Megan Buskey, "Ukraine Is Not Dead Yet: A Family Story of Exile and Return" (Ibidem-Verlag, 2023)


Today I talked to Megan Buskey about her book Ukraine Is Not Dead Yet: A Family Story of Exile and Return (Ibidem-Verlag, 2023).

When Megan Buskey’s grandmother Anna dies in Cleveland in 2013, Megan is compelled in her grief to document her grandmother’s life as a native of Ukraine. A Ukrainian American, Buskey returns to her family’s homeland and enlists her relatives there to help her in her quest—and discovers much more than she expected. The result of this extraordinary journey that traces one woman’s story across Ukraine’s difficult twentieth century, from a Galician village emerging from serfdom, to the “bloodlands” of Eastern Europe during World War II, to the Siberian hinterlands where Anna spent almost two decades in exile before receiving the rare opportunity to emigrate from the Soviet Union in the 1960s. Yet Megan’s wide-ranging inquiries keep leading her back to universal questions: What does family mean? How can you forge connections between generations that span different cultures, times, and places? And, perhaps most hauntingly, how can you best remember a complicated past that is at once foreign and personal?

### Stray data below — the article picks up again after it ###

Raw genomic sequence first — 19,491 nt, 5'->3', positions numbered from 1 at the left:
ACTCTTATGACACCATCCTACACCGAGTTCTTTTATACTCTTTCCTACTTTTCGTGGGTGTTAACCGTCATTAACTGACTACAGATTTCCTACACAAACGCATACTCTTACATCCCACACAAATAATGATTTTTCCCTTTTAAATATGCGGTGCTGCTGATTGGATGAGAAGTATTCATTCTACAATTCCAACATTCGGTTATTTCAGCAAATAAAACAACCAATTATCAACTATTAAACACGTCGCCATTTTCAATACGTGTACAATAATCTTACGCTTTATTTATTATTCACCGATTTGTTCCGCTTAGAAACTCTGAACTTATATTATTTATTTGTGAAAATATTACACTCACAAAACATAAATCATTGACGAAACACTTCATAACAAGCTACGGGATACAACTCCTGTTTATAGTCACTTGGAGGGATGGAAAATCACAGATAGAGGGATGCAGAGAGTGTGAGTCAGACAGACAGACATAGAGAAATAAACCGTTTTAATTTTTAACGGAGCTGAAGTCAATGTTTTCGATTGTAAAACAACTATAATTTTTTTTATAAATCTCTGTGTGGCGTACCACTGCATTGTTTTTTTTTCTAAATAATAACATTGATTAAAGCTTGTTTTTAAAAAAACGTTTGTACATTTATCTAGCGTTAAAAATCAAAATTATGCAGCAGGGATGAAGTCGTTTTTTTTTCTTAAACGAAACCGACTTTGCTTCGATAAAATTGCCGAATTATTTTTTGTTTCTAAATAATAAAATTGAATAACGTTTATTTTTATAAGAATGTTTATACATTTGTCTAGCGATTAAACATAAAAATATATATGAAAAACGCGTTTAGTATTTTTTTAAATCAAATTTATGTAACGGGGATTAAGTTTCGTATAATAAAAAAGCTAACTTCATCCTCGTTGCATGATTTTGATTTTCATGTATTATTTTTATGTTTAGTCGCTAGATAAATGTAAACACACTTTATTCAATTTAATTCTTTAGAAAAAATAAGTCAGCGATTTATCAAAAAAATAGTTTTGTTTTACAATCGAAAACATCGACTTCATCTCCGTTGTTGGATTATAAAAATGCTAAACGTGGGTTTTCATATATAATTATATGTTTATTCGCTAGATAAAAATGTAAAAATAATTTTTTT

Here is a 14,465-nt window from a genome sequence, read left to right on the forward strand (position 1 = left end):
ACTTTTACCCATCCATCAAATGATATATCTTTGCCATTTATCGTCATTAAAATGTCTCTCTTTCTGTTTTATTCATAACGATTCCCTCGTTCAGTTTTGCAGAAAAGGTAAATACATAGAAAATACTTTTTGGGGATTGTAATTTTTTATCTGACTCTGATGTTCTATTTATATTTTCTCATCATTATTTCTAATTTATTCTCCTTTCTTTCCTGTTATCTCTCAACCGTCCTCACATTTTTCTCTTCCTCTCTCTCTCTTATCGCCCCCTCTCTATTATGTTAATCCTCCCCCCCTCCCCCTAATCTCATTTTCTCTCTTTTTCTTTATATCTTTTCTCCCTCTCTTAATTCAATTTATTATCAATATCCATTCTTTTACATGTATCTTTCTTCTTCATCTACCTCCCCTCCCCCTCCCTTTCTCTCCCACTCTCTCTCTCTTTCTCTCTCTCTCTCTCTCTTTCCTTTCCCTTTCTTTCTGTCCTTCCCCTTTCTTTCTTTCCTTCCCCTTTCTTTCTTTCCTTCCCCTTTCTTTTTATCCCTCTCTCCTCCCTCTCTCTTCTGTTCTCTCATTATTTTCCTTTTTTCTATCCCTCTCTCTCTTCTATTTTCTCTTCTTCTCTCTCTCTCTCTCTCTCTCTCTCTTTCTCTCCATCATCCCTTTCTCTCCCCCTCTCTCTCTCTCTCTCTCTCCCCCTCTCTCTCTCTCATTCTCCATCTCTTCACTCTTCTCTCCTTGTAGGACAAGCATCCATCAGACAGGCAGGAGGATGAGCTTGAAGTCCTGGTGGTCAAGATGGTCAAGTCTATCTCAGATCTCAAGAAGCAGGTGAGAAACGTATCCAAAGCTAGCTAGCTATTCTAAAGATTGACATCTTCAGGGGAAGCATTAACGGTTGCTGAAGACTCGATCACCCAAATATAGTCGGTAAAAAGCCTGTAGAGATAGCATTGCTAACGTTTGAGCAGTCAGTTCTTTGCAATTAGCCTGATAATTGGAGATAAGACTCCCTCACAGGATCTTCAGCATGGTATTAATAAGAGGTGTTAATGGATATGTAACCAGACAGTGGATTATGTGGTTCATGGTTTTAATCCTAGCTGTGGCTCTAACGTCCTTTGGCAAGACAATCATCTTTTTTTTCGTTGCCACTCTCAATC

John Vsetecka is a PhD Candidate in the Department of History at Michigan State University where he is finishing a dissertation that examines the aftermath of the 1932-33 famine in Soviet Ukraine (Holodomor).

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John Vsetecka

John Vsetecka is the Jaroslaw and Nadia Mihaychuk Postdoctoral Fellow in Ukrainian Studies at the Harvard Ukrainian Research Institute, Harvard University. He writes about issues concerning famine, transitional justice, and the legacies of mass violence in Ukraine. When he's not teaching or writing, you can find John hiking in his beloved Rocky Mountains. Please visit his website to learn more:
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